Barbara Clark began lessons at Todd's Boston studio with strong personal interest in body movement. Born in Vermont in 1889, Barbara considered herself to be the weakest of the seven children in her family. She did not crawl as a baby and then a serious illness impaired her physical development and confidence in movement. Unable to keep up with her siblings in their work on the family farm, Barbara explored her own physicality in solitary play inspired by the observation of nature. The adults in the family limited Barbara's work to sedentary household tasks and encouraged her scholarly interests. After graduating from high school, Barbara reasoned that college studies focused on movement would help her to get to the bottom of her difficulties. She enrolled in the Physical Education program at Oberlin College but despite her best efforts, she made very little progress. The faculty advised her to take up another major and limit her exercise to a daily walk. Barbara tried other college majors but none proved satisfying and she returned to her family life in Vermont.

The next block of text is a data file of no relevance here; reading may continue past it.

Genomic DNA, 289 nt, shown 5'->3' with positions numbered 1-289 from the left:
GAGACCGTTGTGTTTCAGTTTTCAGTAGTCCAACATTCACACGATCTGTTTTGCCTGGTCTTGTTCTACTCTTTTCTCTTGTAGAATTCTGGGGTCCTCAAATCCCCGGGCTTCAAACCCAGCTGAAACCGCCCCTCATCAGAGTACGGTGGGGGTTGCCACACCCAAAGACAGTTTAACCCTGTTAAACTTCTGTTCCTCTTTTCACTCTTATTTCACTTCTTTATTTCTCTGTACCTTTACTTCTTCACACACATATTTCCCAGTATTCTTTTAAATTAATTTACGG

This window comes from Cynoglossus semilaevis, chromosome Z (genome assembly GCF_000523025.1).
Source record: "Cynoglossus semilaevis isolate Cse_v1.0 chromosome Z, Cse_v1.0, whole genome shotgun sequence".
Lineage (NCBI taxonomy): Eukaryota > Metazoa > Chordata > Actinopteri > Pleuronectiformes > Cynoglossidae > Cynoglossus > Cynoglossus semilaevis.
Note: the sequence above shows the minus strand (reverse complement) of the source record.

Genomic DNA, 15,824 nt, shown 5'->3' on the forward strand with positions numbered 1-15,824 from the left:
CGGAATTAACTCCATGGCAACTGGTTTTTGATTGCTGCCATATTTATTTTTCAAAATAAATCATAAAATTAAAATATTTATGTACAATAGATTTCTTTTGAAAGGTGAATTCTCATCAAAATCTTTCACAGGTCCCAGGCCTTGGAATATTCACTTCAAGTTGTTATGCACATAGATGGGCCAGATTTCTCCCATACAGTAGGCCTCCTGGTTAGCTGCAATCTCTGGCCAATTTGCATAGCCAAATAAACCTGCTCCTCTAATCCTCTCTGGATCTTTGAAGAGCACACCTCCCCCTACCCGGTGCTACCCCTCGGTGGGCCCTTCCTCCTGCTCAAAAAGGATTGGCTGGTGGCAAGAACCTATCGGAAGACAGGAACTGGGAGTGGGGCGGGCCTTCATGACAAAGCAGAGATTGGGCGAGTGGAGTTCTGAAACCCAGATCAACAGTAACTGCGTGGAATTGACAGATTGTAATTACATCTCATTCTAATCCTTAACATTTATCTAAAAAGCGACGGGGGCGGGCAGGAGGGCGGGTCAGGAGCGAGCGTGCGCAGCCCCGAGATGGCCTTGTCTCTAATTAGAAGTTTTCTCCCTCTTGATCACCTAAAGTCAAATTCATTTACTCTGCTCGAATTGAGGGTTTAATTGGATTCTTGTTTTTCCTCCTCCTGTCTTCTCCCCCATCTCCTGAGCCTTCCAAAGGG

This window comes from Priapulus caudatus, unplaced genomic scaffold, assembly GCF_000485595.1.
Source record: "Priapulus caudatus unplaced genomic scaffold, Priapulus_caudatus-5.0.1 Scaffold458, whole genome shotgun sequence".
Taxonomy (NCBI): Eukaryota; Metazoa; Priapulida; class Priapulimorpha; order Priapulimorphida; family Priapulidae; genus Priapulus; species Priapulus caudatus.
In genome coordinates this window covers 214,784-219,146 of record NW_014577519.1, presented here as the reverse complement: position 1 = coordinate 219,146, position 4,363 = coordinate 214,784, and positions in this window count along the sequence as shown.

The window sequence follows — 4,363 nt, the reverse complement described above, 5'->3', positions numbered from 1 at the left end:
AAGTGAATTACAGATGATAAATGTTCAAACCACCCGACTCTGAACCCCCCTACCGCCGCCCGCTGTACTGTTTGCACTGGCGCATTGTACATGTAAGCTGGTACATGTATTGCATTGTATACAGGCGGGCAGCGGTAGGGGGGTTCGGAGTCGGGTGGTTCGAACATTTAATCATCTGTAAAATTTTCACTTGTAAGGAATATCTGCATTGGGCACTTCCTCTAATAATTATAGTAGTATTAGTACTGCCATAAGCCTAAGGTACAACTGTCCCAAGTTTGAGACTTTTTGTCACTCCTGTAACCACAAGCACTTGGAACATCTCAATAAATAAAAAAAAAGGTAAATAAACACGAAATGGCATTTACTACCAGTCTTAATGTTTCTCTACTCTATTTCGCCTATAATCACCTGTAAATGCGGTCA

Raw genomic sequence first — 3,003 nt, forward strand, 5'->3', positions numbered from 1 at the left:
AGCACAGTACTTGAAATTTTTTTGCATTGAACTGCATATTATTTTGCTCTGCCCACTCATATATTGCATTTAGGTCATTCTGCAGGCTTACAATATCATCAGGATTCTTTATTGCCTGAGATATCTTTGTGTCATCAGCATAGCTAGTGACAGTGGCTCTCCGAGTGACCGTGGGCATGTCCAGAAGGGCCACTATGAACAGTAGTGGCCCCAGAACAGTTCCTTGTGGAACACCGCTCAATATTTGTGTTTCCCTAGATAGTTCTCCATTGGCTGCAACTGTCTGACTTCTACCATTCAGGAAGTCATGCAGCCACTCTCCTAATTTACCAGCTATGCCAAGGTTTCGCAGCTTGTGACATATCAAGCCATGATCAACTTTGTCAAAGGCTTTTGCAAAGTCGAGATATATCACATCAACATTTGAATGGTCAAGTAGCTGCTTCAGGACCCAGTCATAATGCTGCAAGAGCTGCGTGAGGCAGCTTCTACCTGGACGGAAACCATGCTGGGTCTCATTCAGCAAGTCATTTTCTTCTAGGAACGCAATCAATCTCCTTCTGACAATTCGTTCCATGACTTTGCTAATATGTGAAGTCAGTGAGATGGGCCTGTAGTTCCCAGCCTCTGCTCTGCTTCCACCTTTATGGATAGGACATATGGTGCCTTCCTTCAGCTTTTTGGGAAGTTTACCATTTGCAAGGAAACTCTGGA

In 1919, at the age of 30, Clark entered a two-year nurse's training course at Faulkner Hospital in Boston. She liked the balance between the mental and physical work that nursing offered although the required lifting of patients often strained her back. To avoid recurring injuries, Clark focused on pediatrics and found great satisfaction in this aspect of nursing. Upon her graduation as a Registered Nurse, Clark established a reputation as a highly qualified "baby nurse," assisting families with the care of their infants.